Fat bike vs Road bike (bad) science

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  • Fat bike vs Road bike (bad) science
  • Premier Icon cynic-al
    Subscriber

    I rode my hill rep loop this am on my On One fat bike. I’ve previously taken my road bike up it.

    Road bike (18lb, 23/25mm tyres @ 85psi) 3m 15s; fat bike (35lb, 3.8″ tyres super hard at 20psi) 4m 15s – 31% slower.

    My weight is ~80kg, meaning the fat bike and I are around 9% heavier than the road combo, and so the fat bike rolling resistance is 22% greater* – interesting!

    *the bad science bit: Assuming the same power. I’ve not got my powercal yet, so I can’t verify this, and I’ve not been riding so much since I did that time a few weeks ago, but my HR was in the same area for the climb, and I’ll re-do it once I have the meter.

    ton
    Member

    is this all you have to do with your time?
    no wonder bike shops get a bad name, with lazy layabout staff like you doing sod all work……….. 🙄

    Premier Icon cynic-al
    Subscriber

    Love how you assume I was skiving, says something about you!

    It was before work you moron.

    ton
    Member

    bit harsh that Al………. 😆

    dpfr
    Member

    I suspect the difference in rolling resistance is probably greater. At the higher speed of the road bike you’ll be expending more energy to overcome air resistance, and that’s not lineraly related to speed.

    taxi25
    Member

    Not sure if the 22% is only rolling resistance. I’d bet the road bike transfers power much better as well.

    Powercal ain’t going to tell you anything more than your HR monitor.

    kayla1
    Member

    Do you have fun on both bikes?

    edit- I meant that if the fat bike is out of its element it may not be as much fun as the road bike.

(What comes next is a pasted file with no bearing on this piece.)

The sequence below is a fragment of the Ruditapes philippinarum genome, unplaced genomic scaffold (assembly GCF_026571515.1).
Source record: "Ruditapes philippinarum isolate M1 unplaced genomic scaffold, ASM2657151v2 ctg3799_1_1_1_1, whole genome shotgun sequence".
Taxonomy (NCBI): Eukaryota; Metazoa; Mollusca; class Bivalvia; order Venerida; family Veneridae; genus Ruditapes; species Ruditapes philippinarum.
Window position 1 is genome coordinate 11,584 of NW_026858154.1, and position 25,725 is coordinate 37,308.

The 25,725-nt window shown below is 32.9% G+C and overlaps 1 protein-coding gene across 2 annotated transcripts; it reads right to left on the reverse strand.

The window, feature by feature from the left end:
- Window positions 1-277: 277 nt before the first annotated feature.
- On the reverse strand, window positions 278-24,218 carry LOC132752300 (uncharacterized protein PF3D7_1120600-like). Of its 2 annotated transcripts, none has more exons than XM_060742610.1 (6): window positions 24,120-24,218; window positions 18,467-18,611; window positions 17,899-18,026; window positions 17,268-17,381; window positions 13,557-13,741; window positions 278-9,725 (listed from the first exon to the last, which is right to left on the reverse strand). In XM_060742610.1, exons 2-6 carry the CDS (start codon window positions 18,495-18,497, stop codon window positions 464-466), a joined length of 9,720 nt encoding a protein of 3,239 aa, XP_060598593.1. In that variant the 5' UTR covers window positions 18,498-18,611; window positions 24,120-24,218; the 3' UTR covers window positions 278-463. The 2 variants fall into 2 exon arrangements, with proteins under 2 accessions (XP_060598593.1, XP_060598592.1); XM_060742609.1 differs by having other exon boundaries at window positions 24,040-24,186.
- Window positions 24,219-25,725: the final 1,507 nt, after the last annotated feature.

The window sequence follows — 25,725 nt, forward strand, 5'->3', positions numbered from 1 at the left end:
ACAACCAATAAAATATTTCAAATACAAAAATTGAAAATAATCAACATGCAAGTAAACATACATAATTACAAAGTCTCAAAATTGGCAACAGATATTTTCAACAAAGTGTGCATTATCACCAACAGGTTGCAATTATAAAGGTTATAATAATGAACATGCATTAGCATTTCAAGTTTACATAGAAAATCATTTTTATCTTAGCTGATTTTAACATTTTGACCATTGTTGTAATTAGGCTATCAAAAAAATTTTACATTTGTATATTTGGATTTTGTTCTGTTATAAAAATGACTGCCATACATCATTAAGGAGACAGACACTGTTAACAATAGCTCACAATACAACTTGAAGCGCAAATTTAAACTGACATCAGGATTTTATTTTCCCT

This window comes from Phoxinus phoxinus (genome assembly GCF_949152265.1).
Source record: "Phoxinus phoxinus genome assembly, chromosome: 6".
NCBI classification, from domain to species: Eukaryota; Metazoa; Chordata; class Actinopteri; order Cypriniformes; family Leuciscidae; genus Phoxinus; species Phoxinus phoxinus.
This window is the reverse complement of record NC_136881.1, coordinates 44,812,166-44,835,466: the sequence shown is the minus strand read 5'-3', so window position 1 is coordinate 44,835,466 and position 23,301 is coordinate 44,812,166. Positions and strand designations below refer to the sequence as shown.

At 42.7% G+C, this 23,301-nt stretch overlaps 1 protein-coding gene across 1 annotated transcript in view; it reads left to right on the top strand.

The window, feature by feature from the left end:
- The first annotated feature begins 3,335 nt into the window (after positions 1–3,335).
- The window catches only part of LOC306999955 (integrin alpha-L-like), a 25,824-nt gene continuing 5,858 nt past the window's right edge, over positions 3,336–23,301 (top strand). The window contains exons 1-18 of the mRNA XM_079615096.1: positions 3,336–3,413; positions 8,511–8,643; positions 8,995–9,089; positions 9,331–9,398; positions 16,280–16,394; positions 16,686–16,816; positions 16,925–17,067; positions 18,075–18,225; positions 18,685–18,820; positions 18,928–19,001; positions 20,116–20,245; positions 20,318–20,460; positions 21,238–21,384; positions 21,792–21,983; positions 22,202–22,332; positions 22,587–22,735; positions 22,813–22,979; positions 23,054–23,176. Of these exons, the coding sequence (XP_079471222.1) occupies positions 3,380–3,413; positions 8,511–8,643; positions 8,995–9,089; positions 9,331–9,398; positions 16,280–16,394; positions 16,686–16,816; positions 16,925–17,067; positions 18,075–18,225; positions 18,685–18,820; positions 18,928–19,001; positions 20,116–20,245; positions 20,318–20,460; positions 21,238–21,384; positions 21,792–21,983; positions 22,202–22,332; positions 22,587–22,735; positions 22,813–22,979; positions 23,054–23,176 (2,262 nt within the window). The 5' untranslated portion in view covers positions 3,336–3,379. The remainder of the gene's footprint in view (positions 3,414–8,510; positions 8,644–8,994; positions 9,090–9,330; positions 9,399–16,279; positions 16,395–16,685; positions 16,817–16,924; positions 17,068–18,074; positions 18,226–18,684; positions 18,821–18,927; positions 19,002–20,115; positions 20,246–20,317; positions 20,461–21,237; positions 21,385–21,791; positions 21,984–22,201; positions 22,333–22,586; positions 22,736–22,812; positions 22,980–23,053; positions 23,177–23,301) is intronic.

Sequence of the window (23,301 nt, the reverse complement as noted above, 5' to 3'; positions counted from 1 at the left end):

edit again- although that might be part of the enjoyment.

    You’ll be more aero on the road bike…probably counts for a fair bit.

    Premier Icon wwaswas
    Subscriber

    road bike riding position may allow more efficient pedalling.

    Premier Icon rickmeister
    Subscriber

    Try another lap of a similar distance with both bikes, but this time take them off road and post your times…

    Premier Icon cookeaa
    Subscriber

    Seems like a moderate, reasonable, scientific Approach IMO.

    You’ve conducted the same test on two bikes, using the same rider and treating time taken as your measure, you’ve calculated the differences in mass, I’d say Aero is negligible for a climb (discuss) and you say you’ve maintained a similar HR for both (as good a measure of the work done as possible)…

    I’d buy that 22% figure, applied to climbing, accepting an appropriate margin for error…

    I supposed you could try to verify it by conducting a similar set of tests rolling along on a flat level surface, and coasting down, from a standing start. Both would probably require calculating the difference in frontal area to reconcile the aero differences…

    Premier Icon igm
    Subscriber

    Better riding position for power / efficiency on one of the bikes?

    Huge Wallace-like grin on the fat bike causing aero-drag?